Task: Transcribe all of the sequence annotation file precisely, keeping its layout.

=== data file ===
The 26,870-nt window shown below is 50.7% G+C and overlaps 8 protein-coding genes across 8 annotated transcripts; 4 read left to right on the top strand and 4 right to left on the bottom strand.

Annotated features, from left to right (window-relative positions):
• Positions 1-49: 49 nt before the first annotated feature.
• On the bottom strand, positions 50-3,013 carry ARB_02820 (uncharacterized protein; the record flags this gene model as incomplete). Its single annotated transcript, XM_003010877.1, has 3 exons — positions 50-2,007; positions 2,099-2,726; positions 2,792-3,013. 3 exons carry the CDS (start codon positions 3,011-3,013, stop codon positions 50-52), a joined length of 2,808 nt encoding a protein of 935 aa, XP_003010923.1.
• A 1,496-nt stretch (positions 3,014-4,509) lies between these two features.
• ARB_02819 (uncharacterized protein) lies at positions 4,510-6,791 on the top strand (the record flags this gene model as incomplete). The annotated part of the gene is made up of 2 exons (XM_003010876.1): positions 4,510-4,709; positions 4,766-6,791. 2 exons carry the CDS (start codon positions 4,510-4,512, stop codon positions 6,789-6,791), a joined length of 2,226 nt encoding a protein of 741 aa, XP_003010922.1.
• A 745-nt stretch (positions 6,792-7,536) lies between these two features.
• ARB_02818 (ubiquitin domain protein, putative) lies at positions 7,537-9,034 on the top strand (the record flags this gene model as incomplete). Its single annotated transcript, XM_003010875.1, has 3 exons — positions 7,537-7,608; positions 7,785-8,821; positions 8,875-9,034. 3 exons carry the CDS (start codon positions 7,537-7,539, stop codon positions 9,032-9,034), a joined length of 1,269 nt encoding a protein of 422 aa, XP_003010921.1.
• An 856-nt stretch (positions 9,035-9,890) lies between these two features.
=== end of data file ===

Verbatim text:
The 26,870-nt window shown below is 50.7% G+C and overlaps 8 protein-coding genes across 8 annotated transcripts; 4 read left to right on the top strand and 4 right to left on the bottom strand.

Annotated features, from left to right (window-relative positions):
• Positions 1-49: 49 nt before the first annotated feature.
• On the bottom strand, positions 50-3,013 carry ARB_02820 (uncharacterized protein; the record flags this gene model as incomplete). Its single annotated transcript, XM_003010877.1, has 3 exons — positions 50-2,007; positions 2,099-2,726; positions 2,792-3,013. 3 exons carry the CDS (start codon positions 3,011-3,013, stop codon positions 50-52), a joined length of 2,808 nt encoding a protein of 935 aa, XP_003010923.1.
• A 1,496-nt stretch (positions 3,014-4,509) lies between these two features.
• ARB_02819 (uncharacterized protein) lies at positions 4,510-6,791 on the top strand (the record flags this gene model as incomplete). The annotated part of the gene is made up of 2 exons (XM_003010876.1): positions 4,510-4,709; positions 4,766-6,791. 2 exons carry the CDS (start codon positions 4,510-4,512, stop codon positions 6,789-6,791), a joined length of 2,226 nt encoding a protein of 741 aa, XP_003010922.1.
• A 745-nt stretch (positions 6,792-7,536) lies between these two features.
• ARB_02818 (ubiquitin domain protein, putative) lies at positions 7,537-9,034 on the top strand (the record flags this gene model as incomplete). Its single annotated transcript, XM_003010875.1, has 3 exons — positions 7,537-7,608; positions 7,785-8,821; positions 8,875-9,034. 3 exons carry the CDS (start codon positions 7,537-7,539, stop codon positions 9,032-9,034), a joined length of 1,269 nt encoding a protein of 422 aa, XP_003010921.1.
• An 856-nt stretch (positions 9,035-9,890) lies between these two features.